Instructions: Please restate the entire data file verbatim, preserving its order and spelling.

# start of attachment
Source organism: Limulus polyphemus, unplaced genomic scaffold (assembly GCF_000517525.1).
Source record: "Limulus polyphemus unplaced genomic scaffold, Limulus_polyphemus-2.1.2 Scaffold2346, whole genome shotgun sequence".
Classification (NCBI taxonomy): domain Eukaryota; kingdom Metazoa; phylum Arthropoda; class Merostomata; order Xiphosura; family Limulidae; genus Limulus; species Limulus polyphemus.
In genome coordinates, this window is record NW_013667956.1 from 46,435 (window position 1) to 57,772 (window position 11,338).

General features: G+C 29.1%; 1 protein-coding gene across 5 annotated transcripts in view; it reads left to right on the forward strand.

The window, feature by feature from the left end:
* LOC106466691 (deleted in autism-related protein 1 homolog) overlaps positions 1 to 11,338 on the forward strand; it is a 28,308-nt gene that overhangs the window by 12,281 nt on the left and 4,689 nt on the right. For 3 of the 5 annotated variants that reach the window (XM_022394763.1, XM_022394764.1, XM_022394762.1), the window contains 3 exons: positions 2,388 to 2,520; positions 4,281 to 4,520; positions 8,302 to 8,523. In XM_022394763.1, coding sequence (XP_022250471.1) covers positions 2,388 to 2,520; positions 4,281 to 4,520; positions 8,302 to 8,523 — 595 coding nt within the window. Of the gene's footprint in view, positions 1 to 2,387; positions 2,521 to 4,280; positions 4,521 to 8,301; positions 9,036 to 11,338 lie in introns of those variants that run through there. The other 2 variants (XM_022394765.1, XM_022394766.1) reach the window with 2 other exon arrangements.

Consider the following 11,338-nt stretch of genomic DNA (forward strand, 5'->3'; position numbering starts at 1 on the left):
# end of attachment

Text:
Source organism: Limulus polyphemus, unplaced genomic scaffold (assembly GCF_000517525.1).
Source record: "Limulus polyphemus unplaced genomic scaffold, Limulus_polyphemus-2.1.2 Scaffold2346, whole genome shotgun sequence".
Classification (NCBI taxonomy): domain Eukaryota; kingdom Metazoa; phylum Arthropoda; class Merostomata; order Xiphosura; family Limulidae; genus Limulus; species Limulus polyphemus.
In genome coordinates, this window is record NW_013667956.1 from 46,435 (window position 1) to 57,772 (window position 11,338).

General features: G+C 29.1%; 1 protein-coding gene across 5 annotated transcripts in view; it reads left to right on the forward strand.

The window, feature by feature from the left end:
* LOC106466691 (deleted in autism-related protein 1 homolog) overlaps positions 1 to 11,338 on the forward strand; it is a 28,308-nt gene that overhangs the window by 12,281 nt on the left and 4,689 nt on the right. For 3 of the 5 annotated variants that reach the window (XM_022394763.1, XM_022394764.1, XM_022394762.1), the window contains 3 exons: positions 2,388 to 2,520; positions 4,281 to 4,520; positions 8,302 to 8,523. In XM_022394763.1, coding sequence (XP_022250471.1) covers positions 2,388 to 2,520; positions 4,281 to 4,520; positions 8,302 to 8,523 — 595 coding nt within the window. Of the gene's footprint in view, positions 1 to 2,387; positions 2,521 to 4,280; positions 4,521 to 8,301; positions 9,036 to 11,338 lie in introns of those variants that run through there. The other 2 variants (XM_022394765.1, XM_022394766.1) reach the window with 2 other exon arrangements.

Consider the following 11,338-nt stretch of genomic DNA (forward strand, 5'->3'; position numbering starts at 1 on the left):